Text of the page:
Most responsible students of leadership recognize the importance of organizational leadership, strategic leadership, project leadership, and other types of leadership in business organizations. But moral leadership in the workplace? That seems a bit ethereal.
I would suggest moral leadership is at the core of all leadership. Moral leadership is about the stuff that is not written down anywhere. It might even not be talked about openly among the executives of the organization. Moral leadership is not about policy; it’s not about compliance; it’s not about mission statements or values statements–but it impacts all these. Moral leadership is important when people have to deal with situations no one ever expected to arise. Moral leadership is “doing the right thing” in public based on one’s personal moral code and accepting the consequences, whatever they may be.
On July 5, 2013, James Stewart of the New York Times published an article on Jon Corzine, MF Global’s CEO, and a woman named Edith O’Brien, who was the assistant treasurer of MF Global, “a mid-level back office employee.” One day Mr. Corzine called Ms. O’Brien directly (an “extraordinary” action) and said that finding the funds to cover a huge capital deficit “was ‘the most important thing’ that she could be doing that day.” Later Mr. Corzine’s lawyer said that it never dawned on Mr. Corzine that Ms. O’Brien would take the necessary funds from customer accounts, the only place the required amount of capital could be found in the MF Global accounts.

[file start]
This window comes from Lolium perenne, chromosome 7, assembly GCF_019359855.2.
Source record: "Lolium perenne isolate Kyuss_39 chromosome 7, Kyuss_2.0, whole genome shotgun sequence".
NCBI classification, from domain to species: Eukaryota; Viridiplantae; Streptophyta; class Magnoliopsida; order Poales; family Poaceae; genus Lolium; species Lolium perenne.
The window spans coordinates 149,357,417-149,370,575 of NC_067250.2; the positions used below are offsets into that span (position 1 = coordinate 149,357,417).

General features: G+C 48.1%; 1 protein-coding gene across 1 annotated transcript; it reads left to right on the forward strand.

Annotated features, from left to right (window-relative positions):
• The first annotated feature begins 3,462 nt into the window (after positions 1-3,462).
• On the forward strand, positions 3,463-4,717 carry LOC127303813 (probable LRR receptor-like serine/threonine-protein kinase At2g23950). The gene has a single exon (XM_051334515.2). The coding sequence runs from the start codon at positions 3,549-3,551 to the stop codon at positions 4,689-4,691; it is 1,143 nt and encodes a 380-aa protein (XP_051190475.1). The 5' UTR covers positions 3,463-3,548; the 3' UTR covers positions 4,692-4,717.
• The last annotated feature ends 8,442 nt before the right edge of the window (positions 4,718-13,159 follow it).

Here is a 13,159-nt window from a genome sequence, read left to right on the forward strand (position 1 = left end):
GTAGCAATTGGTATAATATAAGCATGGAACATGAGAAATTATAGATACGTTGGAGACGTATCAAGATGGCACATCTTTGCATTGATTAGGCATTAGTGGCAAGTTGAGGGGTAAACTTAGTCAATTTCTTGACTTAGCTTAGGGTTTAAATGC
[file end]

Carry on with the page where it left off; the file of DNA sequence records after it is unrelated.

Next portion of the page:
I believe Mr. Corzine knew exactly what Ms. O’Brien would do, and he willfully let it happen. He knew the power his leadership position and personality would have on Ms. O’Brien’s decision, and he chose to not guide her away from what he knew would be an illegal act. I expect that many other senior executives at MF Global also knew what Ms. O’Brien would do under Mr. Corzine’s “moral leadership.” I suspect they clearly got the message that at MF Global it’s OK to allow a subordinate to commit a crime, or perform an unethical act, as long as they could disassociate themselves from it.
Moral leadership underlies the foundation of an organization’s culture. It is the essence of what the rest of the organization really sees in the tone from the top. It is the crux of the tough decisions executives must make now and then. It is what expresses their morality–and their leadership.
When have you had to demonstrate moral leadership?
How did you deal with the consequences?
Dr. Daniel Sweeney
Dr. Daniel Sweeney is the Director of the Institute for Enterprise Ethics, Daniels College of Business, University of Denver, where he is also an adjunct faculty member. His earlier career included service as a faculty member at the University of Tennessee, executive with the Dayton-Hudson Corporation, chairman of the Management Horizons consulting group, partner with Price Waterhouse, and executive with the IBM Consulting Group. Contact him at Daniel.Sweeney@du.edu.
This is a guest blog for Triple Crown Leadership, an international award-winning book by Bob and Gregg Vanourek. Twitter: @TripleCrownLead